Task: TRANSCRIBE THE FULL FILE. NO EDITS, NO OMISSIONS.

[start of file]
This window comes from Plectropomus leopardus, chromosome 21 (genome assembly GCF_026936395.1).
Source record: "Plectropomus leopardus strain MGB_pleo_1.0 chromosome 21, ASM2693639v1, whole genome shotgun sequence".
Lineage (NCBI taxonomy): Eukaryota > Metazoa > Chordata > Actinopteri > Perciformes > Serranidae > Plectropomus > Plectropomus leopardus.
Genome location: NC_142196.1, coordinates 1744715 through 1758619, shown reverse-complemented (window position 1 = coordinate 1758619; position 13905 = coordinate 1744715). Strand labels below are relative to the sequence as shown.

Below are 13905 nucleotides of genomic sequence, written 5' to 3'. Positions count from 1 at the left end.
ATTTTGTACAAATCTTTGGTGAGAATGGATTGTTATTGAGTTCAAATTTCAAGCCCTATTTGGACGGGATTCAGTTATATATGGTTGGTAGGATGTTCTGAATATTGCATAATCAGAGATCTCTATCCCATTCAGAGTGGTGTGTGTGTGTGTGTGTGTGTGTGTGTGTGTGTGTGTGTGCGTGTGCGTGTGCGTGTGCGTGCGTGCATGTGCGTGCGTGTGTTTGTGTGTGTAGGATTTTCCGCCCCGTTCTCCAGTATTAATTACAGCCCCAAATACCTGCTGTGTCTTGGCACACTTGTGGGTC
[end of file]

This window comes from Plectropomus leopardus, chromosome 21 (genome assembly GCF_026936395.1).
Source record: "Plectropomus leopardus strain MGB_pleo_1.0 chromosome 21, ASM2693639v1, whole genome shotgun sequence".
Lineage (NCBI taxonomy): Eukaryota > Metazoa > Chordata > Actinopteri > Perciformes > Serranidae > Plectropomus > Plectropomus leopardus.
Genome location: NC_142196.1, coordinates 1744715 through 1758619, shown reverse-complemented (window position 1 = coordinate 1758619; position 13905 = coordinate 1744715). Strand labels below are relative to the sequence as shown.

Below are 13905 nucleotides of genomic sequence, written 5' to 3'. Positions count from 1 at the left end.
ATTTTGTACAAATCTTTGGTGAGAATGGATTGTTATTGAGTTCAAATTTCAAGCCCTATTTGGACGGGATTCAGTTATATATGGTTGGTAGGATGTTCTGAATATTGCATAATCAGAGATCTCTATCCCATTCAGAGTGGTGTGTGTGTGTGTGTGTGTGTGTGTGTGTGTGTGTGTGTGCGTGTGCGTGTGCGTGTGCGTGCGTGCATGTGCGTGCGTGTGTTTGTGTGTGTAGGATTTTCCGCCCCGTTCTCCAGTATTAATTACAGCCCCAAATACCTGCTGTGTCTTGGCACACTTGTGGGTC